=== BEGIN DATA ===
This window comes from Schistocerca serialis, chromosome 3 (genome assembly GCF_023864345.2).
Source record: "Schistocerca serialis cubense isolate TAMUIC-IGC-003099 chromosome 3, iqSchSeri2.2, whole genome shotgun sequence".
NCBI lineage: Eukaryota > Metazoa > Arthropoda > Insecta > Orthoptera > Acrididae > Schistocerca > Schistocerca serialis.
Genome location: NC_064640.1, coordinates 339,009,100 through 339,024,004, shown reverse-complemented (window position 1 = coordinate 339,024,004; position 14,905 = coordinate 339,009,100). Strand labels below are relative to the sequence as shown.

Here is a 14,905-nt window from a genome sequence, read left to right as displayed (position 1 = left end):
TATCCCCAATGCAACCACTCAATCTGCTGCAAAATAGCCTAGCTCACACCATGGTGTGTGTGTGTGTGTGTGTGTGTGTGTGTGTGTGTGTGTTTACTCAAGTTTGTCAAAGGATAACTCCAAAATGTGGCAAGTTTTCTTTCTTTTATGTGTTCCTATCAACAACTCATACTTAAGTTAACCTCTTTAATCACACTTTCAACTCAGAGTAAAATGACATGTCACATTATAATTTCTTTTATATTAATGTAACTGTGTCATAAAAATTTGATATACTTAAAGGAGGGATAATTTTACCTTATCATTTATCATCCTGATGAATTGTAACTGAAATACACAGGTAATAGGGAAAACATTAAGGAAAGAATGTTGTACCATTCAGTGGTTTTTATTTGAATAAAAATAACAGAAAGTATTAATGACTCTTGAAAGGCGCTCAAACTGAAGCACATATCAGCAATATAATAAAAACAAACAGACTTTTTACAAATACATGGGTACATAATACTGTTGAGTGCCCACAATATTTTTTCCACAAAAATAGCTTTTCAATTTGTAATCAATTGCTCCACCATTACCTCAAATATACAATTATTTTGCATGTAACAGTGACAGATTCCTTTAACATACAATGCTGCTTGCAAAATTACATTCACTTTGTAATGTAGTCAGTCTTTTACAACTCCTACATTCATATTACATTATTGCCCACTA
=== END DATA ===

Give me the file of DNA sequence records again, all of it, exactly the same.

This window comes from Schistocerca serialis, chromosome 3 (genome assembly GCF_023864345.2).
Source record: "Schistocerca serialis cubense isolate TAMUIC-IGC-003099 chromosome 3, iqSchSeri2.2, whole genome shotgun sequence".
NCBI lineage: Eukaryota > Metazoa > Arthropoda > Insecta > Orthoptera > Acrididae > Schistocerca > Schistocerca serialis.
Genome location: NC_064640.1, coordinates 339,009,100 through 339,024,004, shown reverse-complemented (window position 1 = coordinate 339,024,004; position 14,905 = coordinate 339,009,100). Strand labels below are relative to the sequence as shown.

Here is a 14,905-nt window from a genome sequence, read left to right as displayed (position 1 = left end):
TATCCCCAATGCAACCACTCAATCTGCTGCAAAATAGCCTAGCTCACACCATGGTGTGTGTGTGTGTGTGTGTGTGTGTGTGTGTGTGTGTGTTTACTCAAGTTTGTCAAAGGATAACTCCAAAATGTGGCAAGTTTTCTTTCTTTTATGTGTTCCTATCAACAACTCATACTTAAGTTAACCTCTTTAATCACACTTTCAACTCAGAGTAAAATGACATGTCACATTATAATTTCTTTTATATTAATGTAACTGTGTCATAAAAATTTGATATACTTAAAGGAGGGATAATTTTACCTTATCATTTATCATCCTGATGAATTGTAACTGAAATACACAGGTAATAGGGAAAACATTAAGGAAAGAATGTTGTACCATTCAGTGGTTTTTATTTGAATAAAAATAACAGAAAGTATTAATGACTCTTGAAAGGCGCTCAAACTGAAGCACATATCAGCAATATAATAAAAACAAACAGACTTTTTACAAATACATGGGTACATAATACTGTTGAGTGCCCACAATATTTTTTCCACAAAAATAGCTTTTCAATTTGTAATCAATTGCTCCACCATTACCTCAAATATACAATTATTTTGCATGTAACAGTGACAGATTCCTTTAACATACAATGCTGCTTGCAAAATTACATTCACTTTGTAATGTAGTCAGTCTTTTACAACTCCTACATTCATATTACATTATTGCCCACTA